In Zimbabwe, Sexual Relationships with Older Men Put Young Women at High Risk of HIV Infection
Among young people in Zimbabwe, the risk of HIV infection rises with the cumulative number of sexual partners and decreases with rising age at first intercourse.1 In addition, the risk of infection is six times as high among women as it is among men of the same age. Data from more than 4,400 men and women aged 15-24 indicate that the tendency of young women to have older partners--who are more likely to be infected--is a major factor in this differential.
Between July 1998 and January 2000, researchers surveyed households in rural eastern Zimbabwe to determine the risk behaviors associated with HIV infection among adults; all 15-54-year-old men and women were eligible to take part in the study. Literate participants were interviewed by structured questionnaire or by informal confidential voting;* nonliterate participants received face-to-face interviews. The interviews covered social and demographic information, sexual history (age at first sex and lifetime number of partners) and sexual behavior within the last two relationships in the past month (frequency of intercourse, type of relationships, frequency of condom use and partners' characteristics). All respondents provided blood for HIV testing.
Overall, 9,843 men and women participated in the study; 2,152 men and 2,276 women were younger than 25 and were included in these analyses. Male and female respondents did not differ in their median age at first sex (18.5 years), but men reported more lifetime partners than women: Among 24-year-olds, 51% of men said they had had five or more partners, compared with 5% of women. Young women reported having had sexual relationships with men who were a median of six years older, while young men reported having had sexual relationships with women who were a median of three years younger.
Fifty-one percent of young men and 39% of young women believed that their most recent partner had other partners. Young men were more likely than young women to have had casual or premarital sexual relationships (46% vs. 9% and 55% vs. 5%, respectively); however, men reported having sex less frequently in the previous two weeks than did women. Both men and women reported using condoms more consistently in their casual relationships than in relationships of 12 months or more (51% vs. 32% and 39% vs. 6%, respectively); condom use within marriage was 5%. Men were significantly more likely than women to use condoms consistently (odds ratio, 7.5). This may be partly explained by the fact that women were significantly more likely than men to be married (9.9), and that married respondents were less likely to report condom use with their most recent partners.
In bivariate analyses adjusted for age, the risk of HIV infection among 17-24-year-old women rose with the cumulative number of partners and number of years by which women were younger than their most recent partner, and declined with rising age at first intercourse. Moreover, women whose most recent partner had other partners and women who had consistently used condoms with their most recent partner had elevated risks of infection. For men, HIV risk rose with cumulative number of partners and age difference with the most recent partner.
In the first step of a reverse stepwise multivariate regression analysis, the researchers tested the effects of personal and behavioral factors on the risk of HIV infection among all respondents who had been sexually active in the previous year. Being female was the factor most strongly associated with HIV infection (odds ratio, 6.1). Among both women and men, the risk of infection rose with cumulative number of partners and declined with rising age at first intercourse.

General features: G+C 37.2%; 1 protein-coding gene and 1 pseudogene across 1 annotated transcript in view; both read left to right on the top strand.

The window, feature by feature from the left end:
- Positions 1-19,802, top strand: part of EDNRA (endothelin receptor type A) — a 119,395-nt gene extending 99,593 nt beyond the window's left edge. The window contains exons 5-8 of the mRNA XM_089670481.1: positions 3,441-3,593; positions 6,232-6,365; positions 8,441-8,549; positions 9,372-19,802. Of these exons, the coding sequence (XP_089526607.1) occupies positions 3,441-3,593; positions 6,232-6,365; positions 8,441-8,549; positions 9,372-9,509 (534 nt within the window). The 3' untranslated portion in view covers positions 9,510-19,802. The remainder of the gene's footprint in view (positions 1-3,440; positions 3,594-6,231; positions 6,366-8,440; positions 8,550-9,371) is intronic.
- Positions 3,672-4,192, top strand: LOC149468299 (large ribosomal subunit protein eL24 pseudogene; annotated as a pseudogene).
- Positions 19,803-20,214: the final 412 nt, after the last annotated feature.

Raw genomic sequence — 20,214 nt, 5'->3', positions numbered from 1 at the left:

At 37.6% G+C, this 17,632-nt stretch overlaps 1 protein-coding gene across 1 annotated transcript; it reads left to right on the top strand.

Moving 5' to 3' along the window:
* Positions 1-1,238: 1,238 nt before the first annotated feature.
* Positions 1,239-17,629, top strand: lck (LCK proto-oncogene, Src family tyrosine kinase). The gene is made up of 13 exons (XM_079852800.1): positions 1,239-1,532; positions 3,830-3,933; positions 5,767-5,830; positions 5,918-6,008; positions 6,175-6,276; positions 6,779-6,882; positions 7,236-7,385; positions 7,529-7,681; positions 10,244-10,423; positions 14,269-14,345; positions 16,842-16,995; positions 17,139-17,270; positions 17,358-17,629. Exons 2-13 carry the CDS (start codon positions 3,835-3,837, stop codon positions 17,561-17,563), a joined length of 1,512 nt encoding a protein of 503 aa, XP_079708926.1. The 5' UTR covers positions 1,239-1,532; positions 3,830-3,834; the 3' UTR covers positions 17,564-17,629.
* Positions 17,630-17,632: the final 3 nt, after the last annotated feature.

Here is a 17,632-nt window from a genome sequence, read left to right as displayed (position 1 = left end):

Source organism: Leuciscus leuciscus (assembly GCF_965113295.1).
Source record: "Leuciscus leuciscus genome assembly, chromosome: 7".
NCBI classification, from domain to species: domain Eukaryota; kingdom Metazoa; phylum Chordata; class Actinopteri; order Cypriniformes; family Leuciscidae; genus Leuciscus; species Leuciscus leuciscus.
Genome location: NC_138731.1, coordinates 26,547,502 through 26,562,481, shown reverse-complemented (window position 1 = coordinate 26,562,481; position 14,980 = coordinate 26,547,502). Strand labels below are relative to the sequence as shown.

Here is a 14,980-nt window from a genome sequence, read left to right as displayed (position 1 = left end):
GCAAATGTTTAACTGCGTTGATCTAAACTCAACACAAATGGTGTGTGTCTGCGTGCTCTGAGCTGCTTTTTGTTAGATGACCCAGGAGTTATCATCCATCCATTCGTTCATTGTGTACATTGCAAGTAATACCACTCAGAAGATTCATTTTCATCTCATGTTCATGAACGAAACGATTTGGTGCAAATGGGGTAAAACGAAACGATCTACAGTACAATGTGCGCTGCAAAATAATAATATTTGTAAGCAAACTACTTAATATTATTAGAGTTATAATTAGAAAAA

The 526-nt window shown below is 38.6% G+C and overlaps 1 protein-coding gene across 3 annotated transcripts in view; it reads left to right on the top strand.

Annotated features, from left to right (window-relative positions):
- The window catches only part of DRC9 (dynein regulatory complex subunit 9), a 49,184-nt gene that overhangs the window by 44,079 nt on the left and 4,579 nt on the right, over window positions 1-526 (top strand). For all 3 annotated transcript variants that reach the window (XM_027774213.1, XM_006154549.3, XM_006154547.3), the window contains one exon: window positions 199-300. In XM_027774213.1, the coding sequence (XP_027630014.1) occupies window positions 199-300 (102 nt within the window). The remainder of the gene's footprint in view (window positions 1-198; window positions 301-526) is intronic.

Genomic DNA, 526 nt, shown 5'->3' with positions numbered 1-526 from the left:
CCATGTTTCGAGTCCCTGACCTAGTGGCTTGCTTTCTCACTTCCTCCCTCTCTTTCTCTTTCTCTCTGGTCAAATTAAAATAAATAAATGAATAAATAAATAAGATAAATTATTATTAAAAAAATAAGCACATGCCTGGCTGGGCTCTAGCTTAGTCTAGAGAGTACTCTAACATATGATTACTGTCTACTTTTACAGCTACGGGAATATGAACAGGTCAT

When the analysis was limited to respondents who had had sex in the previous month and partner characteristics were entered into the analysis, risk rose slightly with each year by which the respondents were younger than their most recent partner (1.04 for both men and women). Age at first intercourse no longer had a significant effect on women's HIV risk, and no behavioral or personal characteristics continued to have an effect for men.
Further restriction of the analysis to respondents who had had sex in the previous two weeks did not change the effects of personal and behavioral factors; however, HIV risk was elevated among those who had used condoms consistently with their most recent partner (2.0 for both men and women) and rose slightly with each year by which the respondents were younger than their most recent partner (1.04)
The researchers conclude that the high prevalence of HIV among women in Zimbabwe occurs mainly because the cultural and social norms and economic realities of the region influence female adolescents to have sexual relationships with older men, who are more likely than adolescent males to be HIV-positive. They note that "although it is unrealistic to expect to alter the underlying socioeconomic context quickly, understanding its nature and influence on local patterns of sexual behavior should aid development of more relevant and, therefore, more effective HIV prevention strategies." The researchers suggest that public health programs that "highlight the extent of HIV infection among teenage girls," focus on getting men to stop having unprotected intercourse with commercial sex workers or "strengthen the socioeconomic position of young women" could help to reduce female teenagers' exposure to HIV.--J.Rosenberg
1. Gregson S et al., Sexual mixing patterns and sex-differentials in teenage exposure to HIV infection in rural Zimbabwe, Lancet, 2002, 359(9321):1896-1903.
*Participants were requested to record their responses to sexual experience questions on small preprinted cards, which they then placed in a locked voting box. This process is used to decrease participants' embarrassment and increase confidentiality.